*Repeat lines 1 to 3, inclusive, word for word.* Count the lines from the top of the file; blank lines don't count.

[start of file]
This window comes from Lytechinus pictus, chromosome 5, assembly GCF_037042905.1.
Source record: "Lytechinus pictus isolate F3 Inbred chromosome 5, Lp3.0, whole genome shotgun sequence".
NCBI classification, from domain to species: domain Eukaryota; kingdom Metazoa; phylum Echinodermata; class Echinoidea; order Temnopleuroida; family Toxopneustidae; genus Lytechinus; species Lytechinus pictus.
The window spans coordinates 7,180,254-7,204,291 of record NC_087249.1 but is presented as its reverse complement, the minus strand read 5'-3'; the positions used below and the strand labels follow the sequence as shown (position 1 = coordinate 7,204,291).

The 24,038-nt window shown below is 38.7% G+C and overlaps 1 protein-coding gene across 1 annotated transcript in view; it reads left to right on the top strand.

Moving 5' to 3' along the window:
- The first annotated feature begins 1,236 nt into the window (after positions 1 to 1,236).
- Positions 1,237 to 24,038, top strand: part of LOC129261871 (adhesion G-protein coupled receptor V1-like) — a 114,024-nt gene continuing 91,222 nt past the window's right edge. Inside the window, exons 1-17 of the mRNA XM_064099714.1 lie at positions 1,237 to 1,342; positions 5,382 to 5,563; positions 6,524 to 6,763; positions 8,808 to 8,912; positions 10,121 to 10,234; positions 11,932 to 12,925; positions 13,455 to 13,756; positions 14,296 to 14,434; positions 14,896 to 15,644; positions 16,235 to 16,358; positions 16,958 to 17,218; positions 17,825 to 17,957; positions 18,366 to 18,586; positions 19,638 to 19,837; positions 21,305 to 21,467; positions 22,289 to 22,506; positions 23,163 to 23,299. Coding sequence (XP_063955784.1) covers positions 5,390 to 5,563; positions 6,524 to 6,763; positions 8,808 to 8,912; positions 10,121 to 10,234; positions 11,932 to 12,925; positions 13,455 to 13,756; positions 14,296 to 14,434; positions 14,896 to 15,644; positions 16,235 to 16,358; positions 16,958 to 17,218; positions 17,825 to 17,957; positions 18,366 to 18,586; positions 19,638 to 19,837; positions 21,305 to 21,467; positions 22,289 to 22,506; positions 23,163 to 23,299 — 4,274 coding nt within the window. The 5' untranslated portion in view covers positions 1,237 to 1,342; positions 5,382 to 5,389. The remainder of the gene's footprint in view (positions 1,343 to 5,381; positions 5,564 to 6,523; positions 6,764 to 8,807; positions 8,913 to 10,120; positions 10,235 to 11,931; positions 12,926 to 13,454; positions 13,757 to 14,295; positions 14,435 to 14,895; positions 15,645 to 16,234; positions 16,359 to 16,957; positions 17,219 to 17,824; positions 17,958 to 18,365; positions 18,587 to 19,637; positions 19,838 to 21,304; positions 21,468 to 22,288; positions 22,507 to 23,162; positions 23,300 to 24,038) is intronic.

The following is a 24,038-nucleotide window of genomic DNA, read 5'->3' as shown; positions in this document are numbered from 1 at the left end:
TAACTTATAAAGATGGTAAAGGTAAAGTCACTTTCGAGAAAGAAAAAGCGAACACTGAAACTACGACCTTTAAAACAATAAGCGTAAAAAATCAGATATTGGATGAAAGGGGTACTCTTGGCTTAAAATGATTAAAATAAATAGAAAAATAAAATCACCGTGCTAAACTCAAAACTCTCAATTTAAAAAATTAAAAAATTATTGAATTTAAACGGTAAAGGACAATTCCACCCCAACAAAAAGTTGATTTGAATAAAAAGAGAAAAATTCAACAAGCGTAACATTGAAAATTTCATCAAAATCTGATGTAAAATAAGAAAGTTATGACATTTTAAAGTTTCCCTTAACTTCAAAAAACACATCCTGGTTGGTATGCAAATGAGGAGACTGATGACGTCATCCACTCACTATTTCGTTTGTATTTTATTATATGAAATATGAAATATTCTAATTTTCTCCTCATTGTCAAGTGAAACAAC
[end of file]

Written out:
This window comes from Lytechinus pictus, chromosome 5, assembly GCF_037042905.1.
Source record: "Lytechinus pictus isolate F3 Inbred chromosome 5, Lp3.0, whole genome shotgun sequence".
NCBI classification, from domain to species: domain Eukaryota; kingdom Metazoa; phylum Echinodermata; class Echinoidea; order Temnopleuroida; family Toxopneustidae; genus Lytechinus; species Lytechinus pictus.